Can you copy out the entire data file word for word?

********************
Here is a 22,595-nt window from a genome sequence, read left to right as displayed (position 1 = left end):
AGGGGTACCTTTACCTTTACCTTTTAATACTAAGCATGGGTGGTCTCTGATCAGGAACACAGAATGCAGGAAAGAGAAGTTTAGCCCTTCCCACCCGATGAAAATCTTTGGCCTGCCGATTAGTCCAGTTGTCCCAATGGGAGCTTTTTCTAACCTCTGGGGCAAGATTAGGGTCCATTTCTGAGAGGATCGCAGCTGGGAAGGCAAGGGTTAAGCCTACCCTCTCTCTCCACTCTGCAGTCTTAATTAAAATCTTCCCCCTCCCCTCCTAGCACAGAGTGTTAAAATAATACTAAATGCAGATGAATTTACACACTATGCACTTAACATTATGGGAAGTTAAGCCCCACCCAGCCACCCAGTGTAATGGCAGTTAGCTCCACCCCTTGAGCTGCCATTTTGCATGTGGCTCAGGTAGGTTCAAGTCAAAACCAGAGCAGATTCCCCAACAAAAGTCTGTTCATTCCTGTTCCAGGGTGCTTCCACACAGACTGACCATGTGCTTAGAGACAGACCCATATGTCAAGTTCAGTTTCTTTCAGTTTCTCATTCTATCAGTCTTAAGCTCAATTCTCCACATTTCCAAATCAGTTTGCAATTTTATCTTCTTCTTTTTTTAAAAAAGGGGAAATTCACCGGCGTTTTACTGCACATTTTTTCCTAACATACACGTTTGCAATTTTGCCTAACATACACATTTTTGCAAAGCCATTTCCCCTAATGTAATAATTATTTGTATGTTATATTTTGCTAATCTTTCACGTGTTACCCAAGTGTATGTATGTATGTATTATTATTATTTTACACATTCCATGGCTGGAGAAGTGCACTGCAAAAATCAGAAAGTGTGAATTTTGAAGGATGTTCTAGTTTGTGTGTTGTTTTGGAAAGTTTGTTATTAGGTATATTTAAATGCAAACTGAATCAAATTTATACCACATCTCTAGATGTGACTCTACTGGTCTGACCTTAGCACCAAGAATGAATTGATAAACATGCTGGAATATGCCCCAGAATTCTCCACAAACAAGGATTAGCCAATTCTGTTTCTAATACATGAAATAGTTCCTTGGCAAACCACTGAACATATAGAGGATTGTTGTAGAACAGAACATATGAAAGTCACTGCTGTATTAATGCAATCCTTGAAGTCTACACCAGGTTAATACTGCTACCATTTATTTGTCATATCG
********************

Here is a 22,595-nt window from a genome sequence, read left to right as displayed (position 1 = left end):
AGGGGTACCTTTACCTTTACCTTTTAATACTAAGCATGGGTGGTCTCTGATCAGGAACACAGAATGCAGGAAAGAGAAGTTTAGCCCTTCCCACCCGATGAAAATCTTTGGCCTGCCGATTAGTCCAGTTGTCCCAATGGGAGCTTTTTCTAACCTCTGGGGCAAGATTAGGGTCCATTTCTGAGAGGATCGCAGCTGGGAAGGCAAGGGTTAAGCCTACCCTCTCTCTCCACTCTGCAGTCTTAATTAAAATCTTCCCCCTCCCCTCCTAGCACAGAGTGTTAAAATAATACTAAATGCAGATGAATTTACACACTATGCACTTAACATTATGGGAAGTTAAGCCCCACCCAGCCACCCAGTGTAATGGCAGTTAGCTCCACCCCTTGAGCTGCCATTTTGCATGTGGCTCAGGTAGGTTCAAGTCAAAACCAGAGCAGATTCCCCAACAAAAGTCTGTTCATTCCTGTTCCAGGGTGCTTCCACACAGACTGACCATGTGCTTAGAGACAGACCCATATGTCAAGTTCAGTTTCTTTCAGTTTCTCATTCTATCAGTCTTAAGCTCAATTCTCCACATTTCCAAATCAGTTTGCAATTTTATCTTCTTCTTTTTTTAAAAAAGGGGAAATTCACCGGCGTTTTACTGCACATTTTTTCCTAACATACACGTTTGCAATTTTGCCTAACATACACATTTTTGCAAAGCCATTTCCCCTAATGTAATAATTATTTGTATGTTATATTTTGCTAATCTTTCACGTGTTACCCAAGTGTATGTATGTATGTATTATTATTATTTTACACATTCCATGGCTGGAGAAGTGCACTGCAAAAATCAGAAAGTGTGAATTTTGAAGGATGTTCTAGTTTGTGTGTTGTTTTGGAAAGTTTGTTATTAGGTATATTTAAATGCAAACTGAATCAAATTTATACCACATCTCTAGATGTGACTCTACTGGTCTGACCTTAGCACCAAGAATGAATTGATAAACATGCTGGAATATGCCCCAGAATTCTCCACAAACAAGGATTAGCCAATTCTGTTTCTAATACATGAAATAGTTCCTTGGCAAACCACTGAACATATAGAGGATTGTTGTAGAACAGAACATATGAAAGTCACTGCTGTATTAATGCAATCCTTGAAGTCTACACCAGGTTAATACTGCTACCATTTATTTGTCATATCG